Threat to "our revolution" also comes from some within state - Cosatu

2016-02-25 14:17

Johannesburg - The threat of regime change not only comes from outside, but also from those within the state, the Congress of SA Trade Unions said on Thursday.

"Part of the threat to our revolution is not only from outside, but from those deployed in the state who act arrogantly to undermine the needs of the people," general secretary Bheki Ntshalintshali told reporters in Johannesburg.

"This includes the corrupt elements and those who choose to ignore or deliberately misinterpret the policies of the movement when implementing them."

Last Friday, ANC secretary general Gwede Mantashe told party supporters in Pretoria: "You must see through anarchy and people who are out there in a programme of regime change. We are aware of the meetings taking place regularly at the American embassy."

Ntshalintshali said the trade union federation would satge a defence against these elements, but would not be uncritical supporters of its alliance partners - the African National Congress and SA Communist Party - and government leadership.

"At the same time, when the leadership refuses to be decisive, we shall, in a principled fashion, speak out and embark on campaigns to ensure that the revolution stays on track," Ntshalintshali said.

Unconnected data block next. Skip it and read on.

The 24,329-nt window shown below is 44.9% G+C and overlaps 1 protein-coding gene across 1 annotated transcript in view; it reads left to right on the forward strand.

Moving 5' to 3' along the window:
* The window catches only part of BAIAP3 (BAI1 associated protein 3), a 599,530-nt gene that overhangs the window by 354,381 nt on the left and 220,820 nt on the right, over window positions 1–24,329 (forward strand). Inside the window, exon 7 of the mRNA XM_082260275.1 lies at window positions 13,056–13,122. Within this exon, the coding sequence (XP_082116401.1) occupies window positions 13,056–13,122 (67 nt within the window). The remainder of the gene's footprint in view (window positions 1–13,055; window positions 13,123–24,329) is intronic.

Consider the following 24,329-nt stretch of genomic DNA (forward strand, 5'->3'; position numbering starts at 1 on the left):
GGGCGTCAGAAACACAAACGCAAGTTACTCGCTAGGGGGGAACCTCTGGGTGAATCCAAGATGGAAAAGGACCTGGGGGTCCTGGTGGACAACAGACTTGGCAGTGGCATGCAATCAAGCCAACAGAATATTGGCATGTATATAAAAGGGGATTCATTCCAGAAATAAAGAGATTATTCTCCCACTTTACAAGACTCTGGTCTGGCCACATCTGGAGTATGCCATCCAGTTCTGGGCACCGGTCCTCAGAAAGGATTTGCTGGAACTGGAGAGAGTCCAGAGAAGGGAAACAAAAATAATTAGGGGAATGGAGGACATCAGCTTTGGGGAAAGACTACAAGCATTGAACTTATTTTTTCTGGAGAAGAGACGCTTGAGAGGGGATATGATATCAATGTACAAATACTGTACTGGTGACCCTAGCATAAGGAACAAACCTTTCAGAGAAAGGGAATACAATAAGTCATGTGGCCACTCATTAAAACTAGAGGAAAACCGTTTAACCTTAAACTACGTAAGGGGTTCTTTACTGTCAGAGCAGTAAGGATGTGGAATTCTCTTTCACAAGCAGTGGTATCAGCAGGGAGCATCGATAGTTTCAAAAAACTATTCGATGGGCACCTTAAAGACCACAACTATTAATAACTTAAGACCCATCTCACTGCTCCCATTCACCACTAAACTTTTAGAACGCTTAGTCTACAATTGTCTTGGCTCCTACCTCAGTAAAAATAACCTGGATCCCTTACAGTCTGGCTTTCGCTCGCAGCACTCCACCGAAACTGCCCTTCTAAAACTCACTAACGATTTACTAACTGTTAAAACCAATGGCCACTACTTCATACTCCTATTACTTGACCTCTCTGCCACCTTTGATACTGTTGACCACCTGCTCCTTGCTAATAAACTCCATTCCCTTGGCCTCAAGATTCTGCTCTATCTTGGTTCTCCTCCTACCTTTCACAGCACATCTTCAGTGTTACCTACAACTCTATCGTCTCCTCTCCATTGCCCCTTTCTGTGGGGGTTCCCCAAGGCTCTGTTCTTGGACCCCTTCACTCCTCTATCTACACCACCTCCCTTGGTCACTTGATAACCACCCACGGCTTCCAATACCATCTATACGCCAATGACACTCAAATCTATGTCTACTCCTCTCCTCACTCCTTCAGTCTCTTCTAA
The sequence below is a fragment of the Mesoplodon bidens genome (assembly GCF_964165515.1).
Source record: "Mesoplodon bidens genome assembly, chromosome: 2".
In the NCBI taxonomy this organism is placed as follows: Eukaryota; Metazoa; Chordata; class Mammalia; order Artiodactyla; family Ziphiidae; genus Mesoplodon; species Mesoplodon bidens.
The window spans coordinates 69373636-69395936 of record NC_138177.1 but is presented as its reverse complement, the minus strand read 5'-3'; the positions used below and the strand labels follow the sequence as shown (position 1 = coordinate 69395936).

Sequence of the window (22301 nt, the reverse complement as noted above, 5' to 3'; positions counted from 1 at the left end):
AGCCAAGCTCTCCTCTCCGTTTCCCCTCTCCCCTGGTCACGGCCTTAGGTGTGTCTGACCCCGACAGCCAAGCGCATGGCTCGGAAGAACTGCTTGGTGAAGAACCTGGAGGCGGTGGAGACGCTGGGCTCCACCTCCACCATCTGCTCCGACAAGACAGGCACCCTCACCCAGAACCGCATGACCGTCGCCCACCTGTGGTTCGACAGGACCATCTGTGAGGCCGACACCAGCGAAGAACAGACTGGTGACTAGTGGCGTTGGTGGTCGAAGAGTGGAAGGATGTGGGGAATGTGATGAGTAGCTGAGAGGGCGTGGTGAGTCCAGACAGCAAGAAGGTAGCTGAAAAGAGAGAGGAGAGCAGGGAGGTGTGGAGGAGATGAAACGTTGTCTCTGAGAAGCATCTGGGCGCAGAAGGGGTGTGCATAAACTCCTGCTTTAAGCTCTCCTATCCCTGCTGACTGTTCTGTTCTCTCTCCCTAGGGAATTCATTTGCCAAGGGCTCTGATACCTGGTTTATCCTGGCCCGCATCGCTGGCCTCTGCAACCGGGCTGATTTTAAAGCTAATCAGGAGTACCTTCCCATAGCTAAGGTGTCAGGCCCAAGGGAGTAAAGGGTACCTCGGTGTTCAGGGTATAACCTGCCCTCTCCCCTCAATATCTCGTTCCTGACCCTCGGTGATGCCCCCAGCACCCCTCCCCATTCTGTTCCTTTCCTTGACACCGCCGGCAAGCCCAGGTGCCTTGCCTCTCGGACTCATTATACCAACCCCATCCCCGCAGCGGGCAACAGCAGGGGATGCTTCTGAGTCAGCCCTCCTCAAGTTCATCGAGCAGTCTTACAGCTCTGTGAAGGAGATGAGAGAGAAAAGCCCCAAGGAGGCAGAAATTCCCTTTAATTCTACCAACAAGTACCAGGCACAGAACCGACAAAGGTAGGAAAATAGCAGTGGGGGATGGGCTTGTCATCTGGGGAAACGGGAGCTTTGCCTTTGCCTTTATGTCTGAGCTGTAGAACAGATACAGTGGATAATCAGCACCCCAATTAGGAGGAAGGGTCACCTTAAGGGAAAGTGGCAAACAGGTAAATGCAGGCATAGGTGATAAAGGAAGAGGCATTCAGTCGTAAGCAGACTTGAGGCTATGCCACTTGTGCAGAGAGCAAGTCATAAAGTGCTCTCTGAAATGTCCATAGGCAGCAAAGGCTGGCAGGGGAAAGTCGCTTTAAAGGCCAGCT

He was addressing reporters following Cosatu's central executive committee (CEC) meeting this week.

Ntshalintshali said the CEC had agreed it would not yet debate the ANC's 2017 succession, as it was still too soon.

"It is both a divisive and a distracting debate that will not help the working class to tackle the priority issues confronting it."

At Cosatu's national congress in Midrand in November last year, some affiliates called for the principle that the ANC deputy president should become president.

This was seen as an endorsement of Deputy President Cyril Ramaphosa.

There was said to be a strong lobby group within the ANC which did not want Ramaphosa to succeed President Jacob Zuma as leader of the ANC, and eventually the country.

The group apparently wanted African Union commission chair Nkosazana Dlamini-Zuma to lead the ANC and to block Ramaphosa from taking over.

Cosatu’s congress took no decision on supporting the deputy president and the proposal was referred to the CEC.

Ntshalintshali said the CEC wanted the recent alliance summit resolutions implemented.

This included taking decisive action taken against corrupt elements in the alliance, acting against the "use of money to influence election results" in the organisations, and gatekeeping, which led to people not receiving their membership cards from the ANC.

"The ANC is our movement and the leader of the alliance. We are however, calling on the current ANC leadership to unite the movement and be decisive in dealing with divisive characters and incidences reported to them."

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